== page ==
- NETMEDIA International
[Tribune] Have leaflets and catalogues gone out of fashion?
This article was originally published by Jérémie Levy, Guilhem Bodin et Raphaël Fétique.
Although some distributors no longer use the paper catalogue, contravening the "Stop Pub" is now liable to a fine of 1,500 euros. However, printed advertising is still an important means for retailers to get in-store visits.
Last December 7: a thunderous AFP dispatch hit the screens: the Ikea catalogue is over! January 1: new regulations stipulate that any distributor who contravenes the "Stop Pub" label on a letterbox will be fined €1,500. The citizens' climate convention goes even further, recommending a ban on leaflets being dropped in letterboxes from 2021 onwards. In this situation, where today more than ever our eyes are glued to our screens and where environmental issues are part of every conversation, is this finally the end of paper communication for commercial purposes? If for more than a decade the distributors have been heralding the demise of the leaflet, the question has taken on a certain acuteness over the last few weeks
From opportunism to necessity
Ikea's decision in this particular year seems to be a wise one: CSR concerns, production and distribution process stiffness, difficulty in measuring its real efficiency... These issues, coupled with the question of the budget and its optimisation, are all the more important in the current context: the paper catalogue often accounts for as much as 20 to 60% of distributors' marketing investments!
The production and distribution of a paper catalogue entails a number of challenges that can be far beyond today's standards. Consumption patterns are changing and often occur behind a screen, between e-commerce, Web to store and store to Web, boosted by the growth of mobile networks (4G/5G) and fibre. In addition to this, consumers' ecological ambitions are becoming more and more important.
Avoid a simplistic vision
Although most actors are generally reducing their budgets, this does not mean that they are completely doing away with them. Are the consumers who rushed into the Ikea store to get the latest catalogue just feeling nostalgic? In the non-food sector, the contribution of the paper catalogue to checkout is measured in the range of 0.3% to 7%.
At the end of 2020, we have noticed some particular decisions ( notably by the food superstores): many players who until then had announced the drastic slowdown in the distribution of advertising leaflets have finally decided to increase their volume when the points of sale reopen. This can be explained by the search for a recovery plan, but it shows that despite the strategies and ambitions to reduce leafleting, the habits are well anchored.
Furthermore, in the case of the leaflet, we observe that specialised distributors tend to act more swiftly towards a reduction than the food superstore operators (GSA). The explanation lies in the economic model underlying the paper leaflet. Quite often, in the GSA, the leaflet is financed by back margins, so the retailers offer brands an appearance in the leaflet in return. The reduction or suppression of the leaflet therefore has a greater economic impact than in specialised distribution.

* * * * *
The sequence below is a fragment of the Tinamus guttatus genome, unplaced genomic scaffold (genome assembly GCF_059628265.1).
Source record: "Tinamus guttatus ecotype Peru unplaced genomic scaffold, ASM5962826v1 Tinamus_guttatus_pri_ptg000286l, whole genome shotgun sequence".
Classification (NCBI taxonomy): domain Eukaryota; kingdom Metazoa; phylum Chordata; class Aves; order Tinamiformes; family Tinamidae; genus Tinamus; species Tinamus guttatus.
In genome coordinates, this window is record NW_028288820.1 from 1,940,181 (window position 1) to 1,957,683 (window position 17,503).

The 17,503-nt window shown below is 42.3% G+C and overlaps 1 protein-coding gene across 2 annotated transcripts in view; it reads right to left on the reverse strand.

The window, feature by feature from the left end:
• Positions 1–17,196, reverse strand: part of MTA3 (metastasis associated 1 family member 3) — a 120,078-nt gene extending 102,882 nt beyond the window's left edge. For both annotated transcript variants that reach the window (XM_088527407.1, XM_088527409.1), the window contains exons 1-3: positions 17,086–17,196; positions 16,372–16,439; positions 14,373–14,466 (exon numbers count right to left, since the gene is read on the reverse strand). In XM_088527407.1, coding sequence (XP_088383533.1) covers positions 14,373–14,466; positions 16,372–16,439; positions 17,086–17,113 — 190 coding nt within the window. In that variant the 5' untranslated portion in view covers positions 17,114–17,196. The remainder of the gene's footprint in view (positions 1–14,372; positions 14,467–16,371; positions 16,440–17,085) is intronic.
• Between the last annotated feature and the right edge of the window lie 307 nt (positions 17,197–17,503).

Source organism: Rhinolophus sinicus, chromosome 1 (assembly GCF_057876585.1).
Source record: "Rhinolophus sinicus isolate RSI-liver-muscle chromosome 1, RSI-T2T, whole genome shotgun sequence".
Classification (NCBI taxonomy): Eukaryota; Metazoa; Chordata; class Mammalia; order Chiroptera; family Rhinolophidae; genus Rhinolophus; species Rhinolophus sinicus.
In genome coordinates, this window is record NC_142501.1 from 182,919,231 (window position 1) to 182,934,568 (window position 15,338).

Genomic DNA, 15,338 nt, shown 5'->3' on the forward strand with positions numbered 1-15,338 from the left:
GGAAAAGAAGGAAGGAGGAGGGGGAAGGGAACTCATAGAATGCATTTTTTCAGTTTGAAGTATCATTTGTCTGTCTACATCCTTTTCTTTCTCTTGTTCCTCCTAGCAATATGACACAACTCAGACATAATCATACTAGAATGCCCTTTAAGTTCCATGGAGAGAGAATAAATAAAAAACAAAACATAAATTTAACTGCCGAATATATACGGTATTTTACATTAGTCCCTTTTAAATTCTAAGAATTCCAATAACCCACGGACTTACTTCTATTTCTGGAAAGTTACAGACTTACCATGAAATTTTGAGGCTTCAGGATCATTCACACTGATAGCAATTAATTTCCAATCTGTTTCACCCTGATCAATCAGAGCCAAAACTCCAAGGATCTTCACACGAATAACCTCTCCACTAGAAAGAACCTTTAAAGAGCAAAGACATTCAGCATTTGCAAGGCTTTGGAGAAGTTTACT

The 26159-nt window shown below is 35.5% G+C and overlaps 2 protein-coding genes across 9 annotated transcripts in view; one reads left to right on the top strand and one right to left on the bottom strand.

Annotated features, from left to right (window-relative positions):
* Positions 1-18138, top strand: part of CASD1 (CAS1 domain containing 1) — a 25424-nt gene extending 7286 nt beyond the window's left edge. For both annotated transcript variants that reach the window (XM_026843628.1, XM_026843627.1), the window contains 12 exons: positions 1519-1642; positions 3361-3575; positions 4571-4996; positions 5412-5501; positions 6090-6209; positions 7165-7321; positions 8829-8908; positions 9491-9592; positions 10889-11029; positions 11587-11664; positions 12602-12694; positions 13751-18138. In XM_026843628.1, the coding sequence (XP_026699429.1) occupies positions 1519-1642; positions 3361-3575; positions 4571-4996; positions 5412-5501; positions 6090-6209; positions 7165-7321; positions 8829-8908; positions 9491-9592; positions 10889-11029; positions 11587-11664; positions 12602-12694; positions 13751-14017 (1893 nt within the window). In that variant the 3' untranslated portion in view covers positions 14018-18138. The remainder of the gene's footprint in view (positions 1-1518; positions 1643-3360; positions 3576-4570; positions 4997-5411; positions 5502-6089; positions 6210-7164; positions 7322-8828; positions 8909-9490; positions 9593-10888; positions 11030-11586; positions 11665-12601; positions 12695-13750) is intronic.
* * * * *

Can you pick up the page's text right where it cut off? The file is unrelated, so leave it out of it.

Marketing mix modeling methods to improve paper use
For the past year, we have noticed a huge demand for support from retailers. Employing a pragmatic approach that takes into account all stakeholders, local conditions and the role of communication channels (including the leaflet) as measured by data science on business indicators such as checkout, turnover or number of shop visits, allows us to optimise the use of paper communication methods as opposed to other digital communication methods.
Thus, an efficient and well-distributed catalogue creates an average of 9% additional in-store traffic and 13% additional turnover.
Eventually, there is a likelihood that this paper will disappear. Several trends will gradually replace catalogues and leaflets. These include approaches such as brand content, social selling, digitalisation of the catalogue or the use of digital media for local advertising linked to local shop issues.
In the meantime, the leaflet always sells (in certain regions, for certain shops). Between the expectations of consumers who remain attached to the leaflet and the "change management" necessary internally at retailers to change the processes that are now highly dependent on its distribution (shop organisation, stocks, merchandising), the leaflet will not disappear immediately, but will be greatly reduced. The share of leaflets in media budgets could increase, depending on the brands, from 25-60% today to 10-40% in two years' time.
As for the "Stop Pub" regulation, it will certainly have a minor role in the evolving communication mix of advertisers and is already globally respected. Therefore, why not replace the prohibition order with a "Yes Pub" sticker on mailboxes?